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The primary hypothesis of this study is that glutamine supplementation will improve the erythrocyte glutamine/glutamate ratio, a biomarker of oxidative stress, hemolysis and pulmonary hypertension (PH) in sickle cell disease (SCD) and thalassemia (Thal) patients with PH. PH is defined as a tricuspid regurgitant jet velocity (TRV) on Doppler echocardiography > 2.5 m/s. We also predict that glutamine therapy will increase arginine bioavailability and subsequently alter sickle red cell endothelial interaction that can be identified using endo-PAT technology through nitric oxide (NO) generation, leading to changes in biological markers, and clinical outcome. Specifically our second hypothesis is that oral glutamine will decrease biomarkers of hemolysis and adhesion molecules, and improve the imbalanced arginine-to-ornithine ratio that occurs in hemolytic anemias, leading to improved arginine bioavailability and clinical endpoints of endothelial dysfunction and PH in patients with SCD and Thal.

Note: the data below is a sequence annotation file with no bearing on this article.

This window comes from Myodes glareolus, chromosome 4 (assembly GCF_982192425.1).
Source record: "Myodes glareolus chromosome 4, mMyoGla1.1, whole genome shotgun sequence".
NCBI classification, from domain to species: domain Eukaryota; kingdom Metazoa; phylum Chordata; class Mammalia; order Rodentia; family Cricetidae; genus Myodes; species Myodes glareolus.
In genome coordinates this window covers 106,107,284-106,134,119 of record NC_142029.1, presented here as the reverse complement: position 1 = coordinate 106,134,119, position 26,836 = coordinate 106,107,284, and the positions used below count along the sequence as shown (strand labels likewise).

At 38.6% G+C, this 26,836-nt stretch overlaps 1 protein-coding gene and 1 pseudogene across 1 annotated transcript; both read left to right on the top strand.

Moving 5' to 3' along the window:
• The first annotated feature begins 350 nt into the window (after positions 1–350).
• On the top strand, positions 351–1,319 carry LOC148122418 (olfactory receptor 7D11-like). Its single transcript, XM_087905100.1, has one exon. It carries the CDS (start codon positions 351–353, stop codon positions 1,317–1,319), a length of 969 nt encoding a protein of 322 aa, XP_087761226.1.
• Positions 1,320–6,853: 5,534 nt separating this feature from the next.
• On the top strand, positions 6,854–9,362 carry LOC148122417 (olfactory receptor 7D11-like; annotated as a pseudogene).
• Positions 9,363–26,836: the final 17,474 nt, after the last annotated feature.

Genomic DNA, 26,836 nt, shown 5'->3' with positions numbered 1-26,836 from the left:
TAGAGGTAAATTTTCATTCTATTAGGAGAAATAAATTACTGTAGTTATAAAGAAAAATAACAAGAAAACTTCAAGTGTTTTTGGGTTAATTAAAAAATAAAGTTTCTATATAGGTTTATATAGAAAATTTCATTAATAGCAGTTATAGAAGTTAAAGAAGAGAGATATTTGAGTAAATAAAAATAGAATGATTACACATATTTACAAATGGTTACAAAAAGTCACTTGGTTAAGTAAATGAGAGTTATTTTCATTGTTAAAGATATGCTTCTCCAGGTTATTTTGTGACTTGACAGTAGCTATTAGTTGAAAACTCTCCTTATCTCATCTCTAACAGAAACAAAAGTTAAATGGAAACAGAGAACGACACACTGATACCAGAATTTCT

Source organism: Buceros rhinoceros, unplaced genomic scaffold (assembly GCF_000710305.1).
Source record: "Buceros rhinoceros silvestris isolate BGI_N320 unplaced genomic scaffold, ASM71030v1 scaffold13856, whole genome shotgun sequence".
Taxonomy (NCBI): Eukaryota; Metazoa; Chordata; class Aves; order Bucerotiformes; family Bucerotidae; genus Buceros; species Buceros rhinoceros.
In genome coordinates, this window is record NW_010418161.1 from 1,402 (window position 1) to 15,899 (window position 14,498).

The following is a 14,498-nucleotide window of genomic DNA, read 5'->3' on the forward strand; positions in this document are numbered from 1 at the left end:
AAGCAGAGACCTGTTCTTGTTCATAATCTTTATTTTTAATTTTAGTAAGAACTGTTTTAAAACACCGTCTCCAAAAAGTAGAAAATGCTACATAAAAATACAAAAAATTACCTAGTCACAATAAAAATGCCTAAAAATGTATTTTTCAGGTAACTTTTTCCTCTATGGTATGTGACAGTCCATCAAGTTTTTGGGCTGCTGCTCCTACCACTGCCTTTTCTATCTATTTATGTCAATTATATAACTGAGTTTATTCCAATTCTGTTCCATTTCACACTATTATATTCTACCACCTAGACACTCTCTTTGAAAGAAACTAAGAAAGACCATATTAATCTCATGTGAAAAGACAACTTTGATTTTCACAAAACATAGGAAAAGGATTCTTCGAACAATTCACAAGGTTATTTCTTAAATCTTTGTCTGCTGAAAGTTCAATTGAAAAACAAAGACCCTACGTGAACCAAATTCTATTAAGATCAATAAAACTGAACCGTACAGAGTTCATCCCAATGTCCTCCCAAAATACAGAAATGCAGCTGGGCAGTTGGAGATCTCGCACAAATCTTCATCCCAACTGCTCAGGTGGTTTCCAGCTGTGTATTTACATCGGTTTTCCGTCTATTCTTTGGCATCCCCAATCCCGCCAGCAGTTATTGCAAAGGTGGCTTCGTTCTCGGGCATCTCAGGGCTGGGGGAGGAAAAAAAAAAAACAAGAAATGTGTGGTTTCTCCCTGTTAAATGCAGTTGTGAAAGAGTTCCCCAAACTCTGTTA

Allocation: Non-Randomized, Intervention Model: Factorial Assignment, Masking: Open Label, Primary Purpose: Treatment
Children's Hospital & Research Center Oakland
Children's Hospital & Research Center Oakland
Published on BioPortfolio: 2014-08-27T03:16:40-0400
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Enzymes that catalyze the joining of glutamine-derived ammonia and another molecule. The linkage is in the form of a carbon-nitrogen bond. EC 6.3.5.
An enzyme that catalyzes the synthesis of fructose-6-phosphate plus GLUTAMINE from GLUTAMATE plus glucosamine-6-phosphate.
An enzyme that catalyzes the formation of carbamoyl phosphate from ATP, carbon dioxide, and glutamine. This enzyme is important in the de novo biosynthesis of pyrimidines. EC 22.214.171.124.
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